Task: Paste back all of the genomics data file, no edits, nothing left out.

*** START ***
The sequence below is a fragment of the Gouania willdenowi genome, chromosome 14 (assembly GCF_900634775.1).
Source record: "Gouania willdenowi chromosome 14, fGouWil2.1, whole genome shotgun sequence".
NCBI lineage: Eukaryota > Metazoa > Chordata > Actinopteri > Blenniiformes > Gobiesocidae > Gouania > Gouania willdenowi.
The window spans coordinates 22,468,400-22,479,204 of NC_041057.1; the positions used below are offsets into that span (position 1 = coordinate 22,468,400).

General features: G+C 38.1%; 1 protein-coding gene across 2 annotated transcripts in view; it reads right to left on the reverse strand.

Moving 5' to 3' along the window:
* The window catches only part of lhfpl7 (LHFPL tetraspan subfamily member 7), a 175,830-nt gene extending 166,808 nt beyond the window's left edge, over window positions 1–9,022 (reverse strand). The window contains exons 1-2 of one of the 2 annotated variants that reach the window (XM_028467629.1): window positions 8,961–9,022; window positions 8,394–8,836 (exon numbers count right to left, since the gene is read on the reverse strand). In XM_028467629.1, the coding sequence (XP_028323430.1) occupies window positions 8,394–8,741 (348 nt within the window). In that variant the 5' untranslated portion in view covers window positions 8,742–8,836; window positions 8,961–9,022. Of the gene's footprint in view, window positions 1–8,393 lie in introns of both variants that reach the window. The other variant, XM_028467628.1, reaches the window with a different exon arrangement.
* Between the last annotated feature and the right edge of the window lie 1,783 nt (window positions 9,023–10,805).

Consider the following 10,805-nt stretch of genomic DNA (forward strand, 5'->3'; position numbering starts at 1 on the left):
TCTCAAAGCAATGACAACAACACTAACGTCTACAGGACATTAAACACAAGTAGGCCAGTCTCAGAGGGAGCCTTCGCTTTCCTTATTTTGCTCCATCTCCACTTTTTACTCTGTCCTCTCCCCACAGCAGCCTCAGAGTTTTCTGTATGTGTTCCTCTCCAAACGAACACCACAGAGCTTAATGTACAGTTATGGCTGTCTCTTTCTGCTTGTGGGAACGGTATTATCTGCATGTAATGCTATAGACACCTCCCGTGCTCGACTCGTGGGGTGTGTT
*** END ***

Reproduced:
The sequence below is a fragment of the Gouania willdenowi genome, chromosome 14 (assembly GCF_900634775.1).
Source record: "Gouania willdenowi chromosome 14, fGouWil2.1, whole genome shotgun sequence".
NCBI lineage: Eukaryota > Metazoa > Chordata > Actinopteri > Blenniiformes > Gobiesocidae > Gouania > Gouania willdenowi.
The window spans coordinates 22,468,400-22,479,204 of NC_041057.1; the positions used below are offsets into that span (position 1 = coordinate 22,468,400).

General features: G+C 38.1%; 1 protein-coding gene across 2 annotated transcripts in view; it reads right to left on the reverse strand.

Moving 5' to 3' along the window:
* The window catches only part of lhfpl7 (LHFPL tetraspan subfamily member 7), a 175,830-nt gene extending 166,808 nt beyond the window's left edge, over window positions 1–9,022 (reverse strand). The window contains exons 1-2 of one of the 2 annotated variants that reach the window (XM_028467629.1): window positions 8,961–9,022; window positions 8,394–8,836 (exon numbers count right to left, since the gene is read on the reverse strand). In XM_028467629.1, the coding sequence (XP_028323430.1) occupies window positions 8,394–8,741 (348 nt within the window). In that variant the 5' untranslated portion in view covers window positions 8,742–8,836; window positions 8,961–9,022. Of the gene's footprint in view, window positions 1–8,393 lie in introns of both variants that reach the window. The other variant, XM_028467628.1, reaches the window with a different exon arrangement.
* Between the last annotated feature and the right edge of the window lie 1,783 nt (window positions 9,023–10,805).

Consider the following 10,805-nt stretch of genomic DNA (forward strand, 5'->3'; position numbering starts at 1 on the left):
TCTCAAAGCAATGACAACAACACTAACGTCTACAGGACATTAAACACAAGTAGGCCAGTCTCAGAGGGAGCCTTCGCTTTCCTTATTTTGCTCCATCTCCACTTTTTACTCTGTCCTCTCCCCACAGCAGCCTCAGAGTTTTCTGTATGTGTTCCTCTCCAAACGAACACCACAGAGCTTAATGTACAGTTATGGCTGTCTCTTTCTGCTTGTGGGAACGGTATTATCTGCATGTAATGCTATAGACACCTCCCGTGCTCGACTCGTGGGGTGTGTT